Selfie-dulgent Campaigns

Leah_head_webLeah Myers
Editor-In-Chief
The Navigator

Within the last couple of years, there has been a strong outcry from women (and men) demanding a refined perspective on how women’s bodies are displayed in the media. As creatures of social media, we’re all given a voice, and we’re using it. 

Last year, Target faced a backlash from their customers after reportedly selling a plus-sized dress in the colour “manatee grey,” while the same dress in smaller sizes was called “dark heather grey.” According to a Target spokesperson, manatee grey is a shade used in both plus and standard sizes, but in the case of this dress, “the teams for the different product lines didn’t coordinate when they were inputting product information.”

Target was fast to apologize for the discrepancy, aiming to appease angry consumers who were expressing their frustrations over Twitter and other media outlets.

I think this reaction is a bit extreme, but there are examples of other body image “slips” in the media that are less ridiculous, and consequently more controversial. In November of 2013, Lululemon was under fire after the brand’s founder said their yoga pants don’t work for some women’s bodies. This was in response to the pants reportedly pilling and becoming see-through, causing protest for a recall. The company founder claimed the pants pill and become see-through from women’s thighs rubbing together while they walk. Though I think it’s stupid for a company head to blatantly insult his customers, I found the controversy fascinating. While I’ve personally never paid much attention to how far apart my legs are when I walk, I hate to think this CEO’s silly remark would be making women walk around widespread, wobbling about so they don’t burn a hole in their $100 dollar yoga pants.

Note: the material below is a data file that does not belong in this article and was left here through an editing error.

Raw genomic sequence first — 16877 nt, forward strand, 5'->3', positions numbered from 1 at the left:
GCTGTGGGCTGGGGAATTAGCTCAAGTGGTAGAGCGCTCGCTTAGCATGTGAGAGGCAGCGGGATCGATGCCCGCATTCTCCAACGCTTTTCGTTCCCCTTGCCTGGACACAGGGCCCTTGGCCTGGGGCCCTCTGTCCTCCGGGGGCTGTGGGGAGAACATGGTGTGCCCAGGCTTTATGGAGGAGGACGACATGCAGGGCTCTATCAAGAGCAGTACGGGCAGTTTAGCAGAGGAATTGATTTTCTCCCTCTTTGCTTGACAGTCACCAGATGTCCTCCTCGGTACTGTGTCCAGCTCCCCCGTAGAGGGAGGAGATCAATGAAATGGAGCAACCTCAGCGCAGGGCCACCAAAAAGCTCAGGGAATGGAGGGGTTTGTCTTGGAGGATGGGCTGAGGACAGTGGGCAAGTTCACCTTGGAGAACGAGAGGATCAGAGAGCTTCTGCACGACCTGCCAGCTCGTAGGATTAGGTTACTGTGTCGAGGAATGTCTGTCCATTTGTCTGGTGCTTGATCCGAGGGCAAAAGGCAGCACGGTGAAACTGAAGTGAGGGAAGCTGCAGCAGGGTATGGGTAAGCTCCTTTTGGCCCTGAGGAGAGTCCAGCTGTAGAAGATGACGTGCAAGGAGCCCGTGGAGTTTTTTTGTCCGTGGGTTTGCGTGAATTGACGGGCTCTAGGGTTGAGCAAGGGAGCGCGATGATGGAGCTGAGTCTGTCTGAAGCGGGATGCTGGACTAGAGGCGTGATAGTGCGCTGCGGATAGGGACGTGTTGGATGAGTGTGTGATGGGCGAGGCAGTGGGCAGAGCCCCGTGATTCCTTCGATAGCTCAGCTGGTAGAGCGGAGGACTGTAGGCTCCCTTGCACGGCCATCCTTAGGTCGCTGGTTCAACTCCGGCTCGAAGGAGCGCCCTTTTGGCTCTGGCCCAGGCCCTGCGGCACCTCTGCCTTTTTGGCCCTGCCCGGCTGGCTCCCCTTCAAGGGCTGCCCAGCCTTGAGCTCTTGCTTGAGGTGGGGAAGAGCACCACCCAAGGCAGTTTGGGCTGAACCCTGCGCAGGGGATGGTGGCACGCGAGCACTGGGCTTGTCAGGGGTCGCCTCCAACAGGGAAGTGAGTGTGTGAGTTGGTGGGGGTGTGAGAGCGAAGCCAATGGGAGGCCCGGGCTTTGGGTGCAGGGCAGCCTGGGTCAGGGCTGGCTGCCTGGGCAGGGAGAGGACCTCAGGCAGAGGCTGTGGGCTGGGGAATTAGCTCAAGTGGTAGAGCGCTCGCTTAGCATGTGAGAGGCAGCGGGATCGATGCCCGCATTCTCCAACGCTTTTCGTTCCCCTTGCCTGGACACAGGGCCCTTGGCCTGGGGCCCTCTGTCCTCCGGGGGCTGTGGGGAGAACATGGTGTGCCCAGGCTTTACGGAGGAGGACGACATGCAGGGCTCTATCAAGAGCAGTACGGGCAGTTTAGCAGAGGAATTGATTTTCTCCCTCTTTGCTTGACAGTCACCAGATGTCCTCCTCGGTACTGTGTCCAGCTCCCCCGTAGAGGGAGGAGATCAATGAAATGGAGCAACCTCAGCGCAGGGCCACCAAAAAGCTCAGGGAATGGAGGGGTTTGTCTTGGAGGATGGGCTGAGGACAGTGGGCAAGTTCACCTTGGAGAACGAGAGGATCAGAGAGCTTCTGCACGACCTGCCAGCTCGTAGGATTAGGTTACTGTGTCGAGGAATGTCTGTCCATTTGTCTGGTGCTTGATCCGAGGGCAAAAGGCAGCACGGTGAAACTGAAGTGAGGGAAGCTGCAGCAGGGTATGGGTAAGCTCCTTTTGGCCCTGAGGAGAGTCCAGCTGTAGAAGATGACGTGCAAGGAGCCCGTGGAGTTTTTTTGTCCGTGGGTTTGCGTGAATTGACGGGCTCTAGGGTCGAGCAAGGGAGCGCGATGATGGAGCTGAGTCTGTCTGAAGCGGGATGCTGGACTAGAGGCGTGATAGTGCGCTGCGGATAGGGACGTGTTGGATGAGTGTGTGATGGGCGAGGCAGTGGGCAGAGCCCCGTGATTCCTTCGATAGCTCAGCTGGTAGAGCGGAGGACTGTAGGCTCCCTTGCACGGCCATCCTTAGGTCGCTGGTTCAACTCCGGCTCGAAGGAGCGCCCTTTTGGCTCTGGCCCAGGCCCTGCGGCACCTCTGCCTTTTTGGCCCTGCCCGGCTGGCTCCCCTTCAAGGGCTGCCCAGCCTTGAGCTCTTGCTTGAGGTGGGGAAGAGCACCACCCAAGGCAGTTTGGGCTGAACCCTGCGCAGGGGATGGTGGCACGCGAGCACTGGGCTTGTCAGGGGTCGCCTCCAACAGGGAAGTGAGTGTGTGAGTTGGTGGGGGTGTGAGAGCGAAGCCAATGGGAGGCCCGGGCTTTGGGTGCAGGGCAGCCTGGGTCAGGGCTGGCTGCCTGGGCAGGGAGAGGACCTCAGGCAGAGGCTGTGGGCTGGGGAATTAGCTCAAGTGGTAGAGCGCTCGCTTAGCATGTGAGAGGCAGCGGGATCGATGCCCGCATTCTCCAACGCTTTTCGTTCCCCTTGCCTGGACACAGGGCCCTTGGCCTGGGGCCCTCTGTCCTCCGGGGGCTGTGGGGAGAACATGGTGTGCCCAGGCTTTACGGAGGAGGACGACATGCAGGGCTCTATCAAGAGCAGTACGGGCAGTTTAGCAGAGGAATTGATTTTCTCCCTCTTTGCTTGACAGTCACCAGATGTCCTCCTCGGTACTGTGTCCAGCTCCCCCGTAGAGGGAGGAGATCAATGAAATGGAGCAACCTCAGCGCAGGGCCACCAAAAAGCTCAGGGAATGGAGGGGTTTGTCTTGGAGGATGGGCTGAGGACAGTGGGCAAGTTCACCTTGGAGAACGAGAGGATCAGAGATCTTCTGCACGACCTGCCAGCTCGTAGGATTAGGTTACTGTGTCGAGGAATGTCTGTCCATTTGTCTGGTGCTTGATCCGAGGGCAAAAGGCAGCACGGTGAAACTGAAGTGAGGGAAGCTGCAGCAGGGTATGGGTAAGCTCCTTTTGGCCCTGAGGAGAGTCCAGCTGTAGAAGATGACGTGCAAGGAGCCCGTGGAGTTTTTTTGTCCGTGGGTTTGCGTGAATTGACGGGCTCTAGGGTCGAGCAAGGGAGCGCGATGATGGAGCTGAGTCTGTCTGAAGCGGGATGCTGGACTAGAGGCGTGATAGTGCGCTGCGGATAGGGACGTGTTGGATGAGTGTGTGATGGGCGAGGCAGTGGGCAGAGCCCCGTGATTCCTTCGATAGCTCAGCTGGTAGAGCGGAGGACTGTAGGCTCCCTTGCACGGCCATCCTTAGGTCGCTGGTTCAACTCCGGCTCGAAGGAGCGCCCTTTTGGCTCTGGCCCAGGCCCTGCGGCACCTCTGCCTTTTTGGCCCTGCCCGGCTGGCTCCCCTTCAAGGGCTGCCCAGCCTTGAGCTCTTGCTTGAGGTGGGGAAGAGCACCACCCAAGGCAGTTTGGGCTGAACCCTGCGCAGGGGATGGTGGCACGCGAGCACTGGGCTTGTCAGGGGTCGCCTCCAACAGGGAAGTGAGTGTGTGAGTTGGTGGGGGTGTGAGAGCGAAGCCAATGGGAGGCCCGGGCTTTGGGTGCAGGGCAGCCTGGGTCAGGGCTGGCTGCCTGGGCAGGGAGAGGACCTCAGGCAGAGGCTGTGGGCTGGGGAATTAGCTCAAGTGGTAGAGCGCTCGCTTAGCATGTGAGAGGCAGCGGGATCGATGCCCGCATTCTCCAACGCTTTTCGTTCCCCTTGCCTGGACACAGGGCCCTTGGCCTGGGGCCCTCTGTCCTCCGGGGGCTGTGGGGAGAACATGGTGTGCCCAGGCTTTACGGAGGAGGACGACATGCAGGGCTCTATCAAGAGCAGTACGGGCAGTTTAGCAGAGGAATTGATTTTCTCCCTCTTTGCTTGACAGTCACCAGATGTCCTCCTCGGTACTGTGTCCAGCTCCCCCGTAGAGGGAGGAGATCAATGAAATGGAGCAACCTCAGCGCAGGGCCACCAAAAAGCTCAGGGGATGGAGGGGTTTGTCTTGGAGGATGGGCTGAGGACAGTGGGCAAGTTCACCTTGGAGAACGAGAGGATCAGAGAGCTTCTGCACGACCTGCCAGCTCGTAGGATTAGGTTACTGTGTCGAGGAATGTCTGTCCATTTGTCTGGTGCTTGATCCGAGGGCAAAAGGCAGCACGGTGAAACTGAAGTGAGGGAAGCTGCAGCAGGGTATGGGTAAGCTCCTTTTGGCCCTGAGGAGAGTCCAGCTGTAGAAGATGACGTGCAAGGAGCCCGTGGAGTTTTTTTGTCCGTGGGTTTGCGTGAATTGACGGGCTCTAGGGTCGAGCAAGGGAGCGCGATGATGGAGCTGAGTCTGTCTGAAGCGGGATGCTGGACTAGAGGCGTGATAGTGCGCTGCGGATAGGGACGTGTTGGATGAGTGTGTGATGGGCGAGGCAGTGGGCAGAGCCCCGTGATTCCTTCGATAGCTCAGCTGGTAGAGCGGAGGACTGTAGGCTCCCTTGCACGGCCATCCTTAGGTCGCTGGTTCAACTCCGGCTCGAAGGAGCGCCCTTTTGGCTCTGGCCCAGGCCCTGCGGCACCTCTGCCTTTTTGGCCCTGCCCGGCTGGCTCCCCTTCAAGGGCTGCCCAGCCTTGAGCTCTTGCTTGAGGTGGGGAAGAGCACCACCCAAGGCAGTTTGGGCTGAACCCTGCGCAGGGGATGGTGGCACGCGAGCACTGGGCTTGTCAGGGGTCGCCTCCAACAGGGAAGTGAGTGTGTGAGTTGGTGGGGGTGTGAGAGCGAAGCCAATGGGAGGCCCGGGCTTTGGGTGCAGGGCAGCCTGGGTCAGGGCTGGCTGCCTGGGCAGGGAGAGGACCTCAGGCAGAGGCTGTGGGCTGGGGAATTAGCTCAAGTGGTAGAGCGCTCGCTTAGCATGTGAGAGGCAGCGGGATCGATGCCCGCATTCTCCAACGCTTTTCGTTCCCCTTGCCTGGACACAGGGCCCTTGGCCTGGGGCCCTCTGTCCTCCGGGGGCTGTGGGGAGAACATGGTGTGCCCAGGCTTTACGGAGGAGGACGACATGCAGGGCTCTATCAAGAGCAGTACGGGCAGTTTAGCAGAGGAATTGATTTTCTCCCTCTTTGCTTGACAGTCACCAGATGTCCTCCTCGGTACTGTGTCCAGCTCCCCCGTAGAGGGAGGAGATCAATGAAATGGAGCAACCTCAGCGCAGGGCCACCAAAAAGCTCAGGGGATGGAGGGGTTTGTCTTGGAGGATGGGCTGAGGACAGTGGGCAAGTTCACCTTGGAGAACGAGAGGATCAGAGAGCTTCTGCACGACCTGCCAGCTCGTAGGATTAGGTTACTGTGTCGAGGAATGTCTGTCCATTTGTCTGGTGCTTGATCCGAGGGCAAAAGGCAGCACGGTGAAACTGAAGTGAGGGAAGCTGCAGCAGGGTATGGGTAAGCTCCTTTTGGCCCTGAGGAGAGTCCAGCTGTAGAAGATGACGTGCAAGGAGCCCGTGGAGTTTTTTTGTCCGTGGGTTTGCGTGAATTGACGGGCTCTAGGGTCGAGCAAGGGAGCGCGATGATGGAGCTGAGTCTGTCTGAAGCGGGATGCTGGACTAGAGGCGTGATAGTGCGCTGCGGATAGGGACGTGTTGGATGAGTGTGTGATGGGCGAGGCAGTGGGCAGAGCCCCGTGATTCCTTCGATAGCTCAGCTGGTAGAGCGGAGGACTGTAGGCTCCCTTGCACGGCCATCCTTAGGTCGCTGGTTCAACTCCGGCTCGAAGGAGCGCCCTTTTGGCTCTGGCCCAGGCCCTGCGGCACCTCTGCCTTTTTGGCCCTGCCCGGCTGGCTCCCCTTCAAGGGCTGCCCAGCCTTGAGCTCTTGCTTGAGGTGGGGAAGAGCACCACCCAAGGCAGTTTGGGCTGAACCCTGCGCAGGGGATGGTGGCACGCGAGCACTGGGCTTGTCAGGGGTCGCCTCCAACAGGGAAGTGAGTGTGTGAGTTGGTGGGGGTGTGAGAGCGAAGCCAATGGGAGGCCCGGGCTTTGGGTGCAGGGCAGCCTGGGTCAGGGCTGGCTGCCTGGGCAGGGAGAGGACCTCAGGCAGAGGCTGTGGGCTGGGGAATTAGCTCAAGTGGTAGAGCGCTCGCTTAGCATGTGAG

As a trend, promoting a positive body image has latched onto the media, and many companies are using it as part of their marketing campaigns.

Dove’s “Campaign for Real Beauty” started in 2005, and in April of 2013 the company released Dove Real Beauty Sketches, a short film that quickly went viral. The premise of the campaign involved a forensic artist doing blind sketches of a woman as she described to him what she looked like. Naturally, the woman described her features in an abrasive, and generally unflattering way. In the next part of the video, the woman is introduced to a stranger, who, thereafter, describes to the forensic scientist what she looks like. As you can guess, the stranger describes the woman in a lighter, more complimentary manner, and the two drawings are starkly different.

There are definitely eyebrow-raising aspects about these campaigns—namely, why we should listen to “real beauty” campaigns coming from a soap corporation that pushes anti-aging remedies amongst other fix-me-ups. And though I don’t think there’s anything inherently evil in wearing makeup, that art poster in the visual arts building, displaying information about toxins in beauty products has at least inspired me to buy products with the least scary ingredients. However, this point has already been the centre of discussion regarding the campaign, so I won’t dwell on it.

The Dove Selfie is another “positive body image” campaign the company has recently launched. The basis of the short film unravels around prepubescent girls apparently defining their own beauty by taking selfies. Somehow, this is supposed to be empowering. From my experience, I can take a trillion selfies and never be satisfied. At least when someone else takes my photo, it’s often candid and I look happy. I also question the paradox of the two campaigns. In the sketch video, the soap giant sends the message that we’re our biggest critics and other people usually see us more beautiful than we do ourselves. So, loaded with this knowledge, the company encourages us to reflect all of our criticism in a self-portrait. Judging from the sketch video, I don’t know if women can be trusted to define their own beauty.

Finally the #NoMakeUpSelfie is arguably the best use of a self-indulgent campaign. Although it’s sad that we’re so disillusioned by our natural beauty that posting a picture without makeup is viewed as an act of bravery, I won’t discredit the heart behind campaign. Raising money for cancer is probably the best use thus far of the selfie.

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